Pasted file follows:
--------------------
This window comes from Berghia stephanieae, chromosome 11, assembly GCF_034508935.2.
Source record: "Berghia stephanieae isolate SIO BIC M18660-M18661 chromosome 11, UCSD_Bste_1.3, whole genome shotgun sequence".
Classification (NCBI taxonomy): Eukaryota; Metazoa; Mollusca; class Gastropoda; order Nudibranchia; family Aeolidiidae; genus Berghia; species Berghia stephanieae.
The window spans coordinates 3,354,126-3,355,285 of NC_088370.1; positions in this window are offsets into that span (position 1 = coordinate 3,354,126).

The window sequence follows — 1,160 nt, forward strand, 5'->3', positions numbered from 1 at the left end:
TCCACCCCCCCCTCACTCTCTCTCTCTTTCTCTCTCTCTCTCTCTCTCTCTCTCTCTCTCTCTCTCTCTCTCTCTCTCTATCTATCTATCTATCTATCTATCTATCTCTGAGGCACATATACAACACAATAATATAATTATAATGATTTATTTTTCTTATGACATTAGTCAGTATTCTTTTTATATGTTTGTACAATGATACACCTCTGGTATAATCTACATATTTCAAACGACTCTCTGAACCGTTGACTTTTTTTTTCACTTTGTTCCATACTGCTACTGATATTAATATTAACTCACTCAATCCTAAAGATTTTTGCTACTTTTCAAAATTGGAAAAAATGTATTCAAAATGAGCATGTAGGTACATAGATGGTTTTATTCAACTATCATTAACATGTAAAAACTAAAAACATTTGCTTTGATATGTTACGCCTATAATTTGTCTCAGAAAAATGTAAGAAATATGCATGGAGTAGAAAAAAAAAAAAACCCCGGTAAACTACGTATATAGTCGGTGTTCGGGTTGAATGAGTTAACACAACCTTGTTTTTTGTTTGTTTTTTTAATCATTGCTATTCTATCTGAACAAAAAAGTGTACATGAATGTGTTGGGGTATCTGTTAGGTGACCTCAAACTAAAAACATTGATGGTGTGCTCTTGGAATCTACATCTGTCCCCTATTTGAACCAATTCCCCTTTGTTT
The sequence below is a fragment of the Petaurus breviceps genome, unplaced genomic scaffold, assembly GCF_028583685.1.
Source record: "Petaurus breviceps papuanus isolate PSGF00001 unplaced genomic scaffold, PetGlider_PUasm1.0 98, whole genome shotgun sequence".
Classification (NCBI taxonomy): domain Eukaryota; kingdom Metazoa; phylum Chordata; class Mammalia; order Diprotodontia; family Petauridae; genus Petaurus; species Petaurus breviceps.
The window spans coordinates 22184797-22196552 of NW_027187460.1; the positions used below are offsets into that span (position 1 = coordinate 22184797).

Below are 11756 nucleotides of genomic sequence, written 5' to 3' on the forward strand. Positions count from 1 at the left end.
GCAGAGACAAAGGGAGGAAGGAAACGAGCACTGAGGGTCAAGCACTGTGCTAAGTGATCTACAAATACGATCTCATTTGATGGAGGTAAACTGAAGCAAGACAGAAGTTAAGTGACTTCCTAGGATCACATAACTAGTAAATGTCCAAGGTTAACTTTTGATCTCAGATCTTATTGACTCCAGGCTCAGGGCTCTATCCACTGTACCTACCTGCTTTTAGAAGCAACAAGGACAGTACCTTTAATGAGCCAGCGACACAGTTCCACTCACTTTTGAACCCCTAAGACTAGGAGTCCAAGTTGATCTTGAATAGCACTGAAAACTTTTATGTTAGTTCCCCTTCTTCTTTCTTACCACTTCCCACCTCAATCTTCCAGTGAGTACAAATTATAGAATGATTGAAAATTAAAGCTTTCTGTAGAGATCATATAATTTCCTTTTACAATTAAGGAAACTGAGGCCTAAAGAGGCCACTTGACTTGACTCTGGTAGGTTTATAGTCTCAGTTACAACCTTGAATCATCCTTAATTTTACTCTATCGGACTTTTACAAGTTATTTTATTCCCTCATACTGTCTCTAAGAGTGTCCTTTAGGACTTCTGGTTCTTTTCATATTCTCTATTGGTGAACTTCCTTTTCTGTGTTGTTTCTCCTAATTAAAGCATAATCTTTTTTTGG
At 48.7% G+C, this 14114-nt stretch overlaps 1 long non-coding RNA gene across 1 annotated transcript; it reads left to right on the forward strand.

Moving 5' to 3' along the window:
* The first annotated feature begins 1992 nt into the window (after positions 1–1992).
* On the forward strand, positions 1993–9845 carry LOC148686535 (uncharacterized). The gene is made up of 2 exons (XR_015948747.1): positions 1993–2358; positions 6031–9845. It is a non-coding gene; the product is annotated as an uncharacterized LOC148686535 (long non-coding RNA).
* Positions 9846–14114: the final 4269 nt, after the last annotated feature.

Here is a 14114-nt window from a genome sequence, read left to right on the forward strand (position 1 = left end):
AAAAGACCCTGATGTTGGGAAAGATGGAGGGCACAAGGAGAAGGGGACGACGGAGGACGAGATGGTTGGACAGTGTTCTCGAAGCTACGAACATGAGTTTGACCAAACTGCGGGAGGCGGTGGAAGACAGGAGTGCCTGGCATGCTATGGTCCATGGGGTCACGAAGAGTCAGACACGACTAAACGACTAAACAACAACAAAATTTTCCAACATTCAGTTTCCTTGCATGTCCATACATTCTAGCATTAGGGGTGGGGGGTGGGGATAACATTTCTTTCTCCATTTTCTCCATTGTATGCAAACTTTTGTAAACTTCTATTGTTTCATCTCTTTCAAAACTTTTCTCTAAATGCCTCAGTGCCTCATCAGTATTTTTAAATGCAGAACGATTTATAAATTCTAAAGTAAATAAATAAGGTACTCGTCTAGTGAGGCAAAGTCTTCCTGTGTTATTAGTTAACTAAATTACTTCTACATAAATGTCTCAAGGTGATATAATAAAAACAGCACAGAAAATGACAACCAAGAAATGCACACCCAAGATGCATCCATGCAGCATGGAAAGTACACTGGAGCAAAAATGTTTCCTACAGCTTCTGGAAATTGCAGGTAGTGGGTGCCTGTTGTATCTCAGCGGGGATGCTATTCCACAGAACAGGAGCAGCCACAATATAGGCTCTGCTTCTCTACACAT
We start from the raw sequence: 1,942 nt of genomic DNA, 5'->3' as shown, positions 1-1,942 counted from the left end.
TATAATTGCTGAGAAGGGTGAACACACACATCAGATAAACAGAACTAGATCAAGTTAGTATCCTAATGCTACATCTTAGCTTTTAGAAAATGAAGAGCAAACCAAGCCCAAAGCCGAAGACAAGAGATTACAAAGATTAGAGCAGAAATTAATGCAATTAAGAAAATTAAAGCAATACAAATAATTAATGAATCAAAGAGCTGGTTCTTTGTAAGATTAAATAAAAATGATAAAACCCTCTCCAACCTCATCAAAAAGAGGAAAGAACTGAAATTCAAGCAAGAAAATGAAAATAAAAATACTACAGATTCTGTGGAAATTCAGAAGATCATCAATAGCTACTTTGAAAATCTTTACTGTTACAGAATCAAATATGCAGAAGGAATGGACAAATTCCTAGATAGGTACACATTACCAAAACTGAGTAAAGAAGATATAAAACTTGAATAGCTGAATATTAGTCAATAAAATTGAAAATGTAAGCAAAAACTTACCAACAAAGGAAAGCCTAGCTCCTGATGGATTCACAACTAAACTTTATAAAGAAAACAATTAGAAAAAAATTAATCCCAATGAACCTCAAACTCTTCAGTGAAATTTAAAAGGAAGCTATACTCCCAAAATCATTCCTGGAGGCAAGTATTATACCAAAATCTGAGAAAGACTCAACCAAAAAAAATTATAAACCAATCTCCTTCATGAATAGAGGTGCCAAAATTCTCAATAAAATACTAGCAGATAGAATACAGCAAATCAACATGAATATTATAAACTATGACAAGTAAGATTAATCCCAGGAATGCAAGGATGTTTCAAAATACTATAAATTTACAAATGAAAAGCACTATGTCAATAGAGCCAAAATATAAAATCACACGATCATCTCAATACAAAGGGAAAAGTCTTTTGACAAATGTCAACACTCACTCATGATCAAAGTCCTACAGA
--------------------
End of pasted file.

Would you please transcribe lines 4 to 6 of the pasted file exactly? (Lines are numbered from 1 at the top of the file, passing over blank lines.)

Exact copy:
The window spans coordinates 3,354,126-3,355,285 of NC_088370.1; positions in this window are offsets into that span (position 1 = coordinate 3,354,126).

The window sequence follows — 1,160 nt, forward strand, 5'->3', positions numbered from 1 at the left end:
TCCACCCCCCCCTCACTCTCTCTCTCTTTCTCTCTCTCTCTCTCTCTCTCTCTCTCTCTCTCTCTCTCTCTCTCTCTCTATCTATCTATCTATCTATCTATCTATCTCTGAGGCACATATACAACACAATAATATAATTATAATGATTTATTTTTCTTATGACATTAGTCAGTATTCTTTTTATATGTTTGTACAATGATACACCTCTGGTATAATCTACATATTTCAAACGACTCTCTGAACCGTTGACTTTTTTTTTCACTTTGTTCCATACTGCTACTGATATTAATATTAACTCACTCAATCCTAAAGATTTTTGCTACTTTTCAAAATTGGAAAAAATGTATTCAAAATGAGCATGTAGGTACATAGATGGTTTTATTCAACTATCATTAACATGTAAAAACTAAAAACATTTGCTTTGATATGTTACGCCTATAATTTGTCTCAGAAAAATGTAAGAAATATGCATGGAGTAGAAAAAAAAAAAAACCCCGGTAAACTACGTATATAGTCGGTGTTCGGGTTGAATGAGTTAACACAACCTTGTTTTTTGTTTGTTTTTTTAATCATTGCTATTCTATCTGAACAAAAAAGTGTACATGAATGTGTTGGGGTATCTGTTAGGTGACCTCAAACTAAAAACATTGATGGTGTGCTCTTGGAATCTACATCTGTCCCCTATTTGAACCAATTCCCCTTTGTTT